Research Areas

Molecular Mechanism and Biomarkers of Interstitial Cystitis (IC)

One of the major focus areas in the J. Kim Laboratory is the study of the molecular signature for the diagnosis of IC. The goal of our IC studies is to identify and validate sensitive and noninvasive diagnostic biomarkers using urine specimens that stratify IC patients from healthy subjects.

IC is a debilitating condition that presents with a constellation of symptoms including bladder pain, urinary urgency, frequency, nocturia and small voided volumes in the absence of other identifiable etiologies. Approximately 3 to 8 million women (up to 7 percent of women in the US) are diagnosed annually as IC, and over 80 percent of IC patients are women. There is no gold standard for IC diagnosis, and in general, it takes approximately four to five years from the first office visit to obtain a definitive diagnosis of IC. Thus, differentiating IC from other conditions is still a diagnostic challenge, and objective diagnostic markers are urgently needed to improve prospects for clinical care. Recently, we have obtained evidence that levels of specific metabolites are perturbed in urine specimens from IC patients.

Urinary metabolite profiling. Our approaches to identify noninvasive biomarker candidates for IC from urine specimens and to potentially gain new insight into disease mechanisms include (A) cohort assembly of female IC patients and matched controls, (B) performing the global metabolomics profiling using a nuclear magnetic resonance (NMR), and bioinformatics analysis to identify the urinary metabolome of IC and controls, and (C) validation using independent tools and cohorts. Urinary Metabolite Profiling Combined with Computational Analysis Predicts Interstitial Cystitis-Associated Candidate Biomarkers (Journal of Proteome Research 2014).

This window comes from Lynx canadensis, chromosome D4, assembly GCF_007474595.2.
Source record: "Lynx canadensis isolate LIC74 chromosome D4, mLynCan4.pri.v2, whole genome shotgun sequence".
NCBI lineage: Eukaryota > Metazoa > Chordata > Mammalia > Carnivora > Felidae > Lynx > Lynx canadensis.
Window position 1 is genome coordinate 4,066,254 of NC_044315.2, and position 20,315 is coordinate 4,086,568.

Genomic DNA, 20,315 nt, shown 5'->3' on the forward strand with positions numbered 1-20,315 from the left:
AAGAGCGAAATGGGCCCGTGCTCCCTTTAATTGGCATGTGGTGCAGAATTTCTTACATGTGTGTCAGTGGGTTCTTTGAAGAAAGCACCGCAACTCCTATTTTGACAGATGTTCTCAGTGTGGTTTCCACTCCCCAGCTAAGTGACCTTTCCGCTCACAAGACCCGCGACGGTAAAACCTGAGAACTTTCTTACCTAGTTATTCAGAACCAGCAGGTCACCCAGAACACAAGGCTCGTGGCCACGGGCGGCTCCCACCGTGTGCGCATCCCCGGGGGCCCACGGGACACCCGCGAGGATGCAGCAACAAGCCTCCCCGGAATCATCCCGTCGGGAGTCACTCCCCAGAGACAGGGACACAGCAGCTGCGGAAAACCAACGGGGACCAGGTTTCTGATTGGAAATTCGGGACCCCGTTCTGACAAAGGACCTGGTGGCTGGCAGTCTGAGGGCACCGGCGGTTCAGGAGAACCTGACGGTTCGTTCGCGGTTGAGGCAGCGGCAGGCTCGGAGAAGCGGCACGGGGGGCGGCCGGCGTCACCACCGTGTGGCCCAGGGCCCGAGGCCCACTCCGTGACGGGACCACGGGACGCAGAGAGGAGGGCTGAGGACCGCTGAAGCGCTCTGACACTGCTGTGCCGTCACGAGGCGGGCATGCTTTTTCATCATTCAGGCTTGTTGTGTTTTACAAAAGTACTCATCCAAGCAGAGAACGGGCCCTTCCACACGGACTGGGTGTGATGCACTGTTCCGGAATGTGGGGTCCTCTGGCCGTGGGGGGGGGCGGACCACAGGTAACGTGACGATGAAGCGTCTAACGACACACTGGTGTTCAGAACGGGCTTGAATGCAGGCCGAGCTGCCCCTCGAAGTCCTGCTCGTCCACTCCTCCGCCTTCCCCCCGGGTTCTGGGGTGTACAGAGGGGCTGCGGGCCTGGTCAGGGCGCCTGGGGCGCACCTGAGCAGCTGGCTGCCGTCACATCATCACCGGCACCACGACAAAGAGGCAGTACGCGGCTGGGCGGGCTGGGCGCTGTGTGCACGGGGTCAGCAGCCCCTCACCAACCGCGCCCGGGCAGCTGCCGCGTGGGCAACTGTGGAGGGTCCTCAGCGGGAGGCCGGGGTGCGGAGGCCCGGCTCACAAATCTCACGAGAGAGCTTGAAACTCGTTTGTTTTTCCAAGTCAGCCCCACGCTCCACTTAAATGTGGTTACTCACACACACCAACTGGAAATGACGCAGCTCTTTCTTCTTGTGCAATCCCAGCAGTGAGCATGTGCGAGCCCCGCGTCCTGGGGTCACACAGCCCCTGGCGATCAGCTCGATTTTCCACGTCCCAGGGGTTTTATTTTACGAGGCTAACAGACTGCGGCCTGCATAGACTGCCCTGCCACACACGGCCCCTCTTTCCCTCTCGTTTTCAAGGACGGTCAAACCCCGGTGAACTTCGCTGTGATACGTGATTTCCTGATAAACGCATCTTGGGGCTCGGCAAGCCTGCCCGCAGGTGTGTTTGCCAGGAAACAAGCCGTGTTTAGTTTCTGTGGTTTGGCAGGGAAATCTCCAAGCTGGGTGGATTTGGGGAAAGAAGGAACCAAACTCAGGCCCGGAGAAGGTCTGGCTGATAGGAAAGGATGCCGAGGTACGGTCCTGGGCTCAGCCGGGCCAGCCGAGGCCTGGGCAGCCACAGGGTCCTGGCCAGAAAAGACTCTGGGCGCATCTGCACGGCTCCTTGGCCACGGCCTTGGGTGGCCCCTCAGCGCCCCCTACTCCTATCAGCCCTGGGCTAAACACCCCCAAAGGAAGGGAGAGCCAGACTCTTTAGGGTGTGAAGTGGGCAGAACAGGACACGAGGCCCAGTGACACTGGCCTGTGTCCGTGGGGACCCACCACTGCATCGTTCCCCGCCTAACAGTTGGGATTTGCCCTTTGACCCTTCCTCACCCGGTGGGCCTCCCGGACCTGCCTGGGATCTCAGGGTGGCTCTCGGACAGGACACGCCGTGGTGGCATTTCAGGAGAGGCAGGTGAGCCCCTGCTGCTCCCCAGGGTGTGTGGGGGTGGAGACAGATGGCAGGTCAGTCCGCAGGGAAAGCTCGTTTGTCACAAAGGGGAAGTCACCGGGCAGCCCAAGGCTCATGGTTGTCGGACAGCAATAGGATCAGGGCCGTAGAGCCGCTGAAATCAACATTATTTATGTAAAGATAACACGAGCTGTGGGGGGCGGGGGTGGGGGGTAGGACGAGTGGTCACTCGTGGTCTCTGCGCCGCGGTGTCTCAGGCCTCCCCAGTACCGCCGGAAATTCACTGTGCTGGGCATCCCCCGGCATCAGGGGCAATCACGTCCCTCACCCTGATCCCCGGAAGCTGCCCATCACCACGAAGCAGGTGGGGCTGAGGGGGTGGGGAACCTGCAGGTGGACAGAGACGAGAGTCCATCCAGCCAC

Cisplatin Resistance of Muscle Invasive Bladder Cancer

The incidence of bladder cancer recurrence following chemotherapy is high, thus the poor survival rate. Therefore, bladder cancer biomarkers that could predict a patient response to chemotherapy and probable disease course would allow better treatment strategies for individual patients. The goal of our bladder cancer study is to develop such predictive markers of bladder cancer that identify patients who are poor chemotherapy candidates, as well as to identify potential mechanism for re-sensitizing nonresponsive bladder cancers to chemotherapy.

Nuclear residency of EGFR in bladder cancer. (I) EGFR protein expression by standard immunohistochemistry in the human bladder cancer tumor microarray (TMA) containing human tumor tissues and normal samples. Arrows indicate nuclear localization. Automated quantitative analysis (AQUA) was performed using the same TMA. The Cy-5 expression (red), scored on a scale of 0-250, identifies the area of EGFR expression (II), magnified in (III), where nuclear localization of EGFR is indicated by the arrow. DAPI staining (IV) identifies nuclei both in the stroma and epithelial compartment. The Phosphoinositide Kinase PIKfyve Mediates Epidermal Growth Factor Receptor Trafficking to the Nucleus (Cancer Res 2007).